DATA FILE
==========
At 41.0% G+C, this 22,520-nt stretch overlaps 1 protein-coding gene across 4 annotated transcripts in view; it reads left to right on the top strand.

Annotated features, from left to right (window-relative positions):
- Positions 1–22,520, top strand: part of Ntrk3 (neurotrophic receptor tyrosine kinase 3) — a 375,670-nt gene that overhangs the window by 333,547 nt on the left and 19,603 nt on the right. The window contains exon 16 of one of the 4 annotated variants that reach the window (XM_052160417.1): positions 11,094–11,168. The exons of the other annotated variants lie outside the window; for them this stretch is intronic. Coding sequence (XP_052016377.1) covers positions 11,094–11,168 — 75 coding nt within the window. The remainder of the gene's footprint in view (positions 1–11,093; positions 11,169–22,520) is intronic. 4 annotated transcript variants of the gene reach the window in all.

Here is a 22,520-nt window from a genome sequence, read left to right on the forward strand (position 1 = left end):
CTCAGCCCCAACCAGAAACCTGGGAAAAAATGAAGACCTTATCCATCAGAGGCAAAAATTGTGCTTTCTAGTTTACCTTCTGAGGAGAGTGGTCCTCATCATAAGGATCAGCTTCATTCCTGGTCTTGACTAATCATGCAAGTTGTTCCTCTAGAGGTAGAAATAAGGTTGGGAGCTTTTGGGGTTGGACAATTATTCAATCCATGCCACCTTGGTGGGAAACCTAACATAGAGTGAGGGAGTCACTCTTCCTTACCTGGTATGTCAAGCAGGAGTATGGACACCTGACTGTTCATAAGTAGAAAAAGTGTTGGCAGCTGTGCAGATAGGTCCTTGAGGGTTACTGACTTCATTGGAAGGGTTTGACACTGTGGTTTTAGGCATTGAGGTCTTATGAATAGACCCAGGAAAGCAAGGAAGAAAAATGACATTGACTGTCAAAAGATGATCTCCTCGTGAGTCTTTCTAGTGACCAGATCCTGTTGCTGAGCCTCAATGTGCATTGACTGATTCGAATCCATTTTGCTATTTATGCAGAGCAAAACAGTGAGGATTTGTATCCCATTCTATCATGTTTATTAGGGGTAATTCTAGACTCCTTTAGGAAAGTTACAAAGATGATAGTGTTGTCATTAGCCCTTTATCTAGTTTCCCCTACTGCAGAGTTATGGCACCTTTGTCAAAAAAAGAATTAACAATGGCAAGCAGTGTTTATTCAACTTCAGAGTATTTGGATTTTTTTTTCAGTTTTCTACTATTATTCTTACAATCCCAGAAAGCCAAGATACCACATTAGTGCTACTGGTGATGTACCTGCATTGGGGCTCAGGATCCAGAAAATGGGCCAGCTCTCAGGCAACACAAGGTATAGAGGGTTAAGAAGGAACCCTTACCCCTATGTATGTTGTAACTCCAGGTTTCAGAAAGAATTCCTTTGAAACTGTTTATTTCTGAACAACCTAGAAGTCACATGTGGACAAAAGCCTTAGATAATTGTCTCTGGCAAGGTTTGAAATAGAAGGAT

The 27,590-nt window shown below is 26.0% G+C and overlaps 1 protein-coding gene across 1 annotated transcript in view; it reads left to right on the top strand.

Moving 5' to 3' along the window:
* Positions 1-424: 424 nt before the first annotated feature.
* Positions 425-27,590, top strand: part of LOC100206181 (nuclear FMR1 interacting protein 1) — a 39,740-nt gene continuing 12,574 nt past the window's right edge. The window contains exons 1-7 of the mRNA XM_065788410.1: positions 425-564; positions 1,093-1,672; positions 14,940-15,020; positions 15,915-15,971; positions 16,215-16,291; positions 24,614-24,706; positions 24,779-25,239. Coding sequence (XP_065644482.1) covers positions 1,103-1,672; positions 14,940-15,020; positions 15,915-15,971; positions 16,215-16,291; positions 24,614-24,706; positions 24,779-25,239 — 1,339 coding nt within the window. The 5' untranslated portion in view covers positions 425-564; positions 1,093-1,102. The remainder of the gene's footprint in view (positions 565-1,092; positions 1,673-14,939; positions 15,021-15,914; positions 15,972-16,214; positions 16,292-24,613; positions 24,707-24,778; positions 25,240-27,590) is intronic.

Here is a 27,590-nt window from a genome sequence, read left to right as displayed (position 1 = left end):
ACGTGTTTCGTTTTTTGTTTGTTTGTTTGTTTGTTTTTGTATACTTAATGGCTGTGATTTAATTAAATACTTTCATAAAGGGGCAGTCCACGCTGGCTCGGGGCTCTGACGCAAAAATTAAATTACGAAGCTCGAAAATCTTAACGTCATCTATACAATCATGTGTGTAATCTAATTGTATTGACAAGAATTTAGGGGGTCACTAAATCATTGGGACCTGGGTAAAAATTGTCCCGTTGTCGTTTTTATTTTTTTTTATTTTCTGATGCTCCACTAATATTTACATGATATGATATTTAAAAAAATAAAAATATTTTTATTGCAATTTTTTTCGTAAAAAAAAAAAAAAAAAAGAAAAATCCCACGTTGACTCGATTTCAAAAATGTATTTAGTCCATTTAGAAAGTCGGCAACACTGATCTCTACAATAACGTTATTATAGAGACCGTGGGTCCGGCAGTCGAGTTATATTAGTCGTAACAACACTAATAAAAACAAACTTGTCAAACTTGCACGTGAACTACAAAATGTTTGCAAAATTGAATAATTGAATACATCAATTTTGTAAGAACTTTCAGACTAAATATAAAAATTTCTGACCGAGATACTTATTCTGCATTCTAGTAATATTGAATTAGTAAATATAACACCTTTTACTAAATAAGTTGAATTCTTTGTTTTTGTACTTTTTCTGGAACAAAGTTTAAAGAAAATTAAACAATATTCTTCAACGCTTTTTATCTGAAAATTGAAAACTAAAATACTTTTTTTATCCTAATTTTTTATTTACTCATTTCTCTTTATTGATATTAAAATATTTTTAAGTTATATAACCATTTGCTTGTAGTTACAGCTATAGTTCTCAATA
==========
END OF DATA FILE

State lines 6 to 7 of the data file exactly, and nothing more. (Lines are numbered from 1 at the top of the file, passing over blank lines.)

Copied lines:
The 27,590-nt window shown below is 26.0% G+C and overlaps 1 protein-coding gene across 1 annotated transcript in view; it reads left to right on the top strand.

Moving 5' to 3' along the window: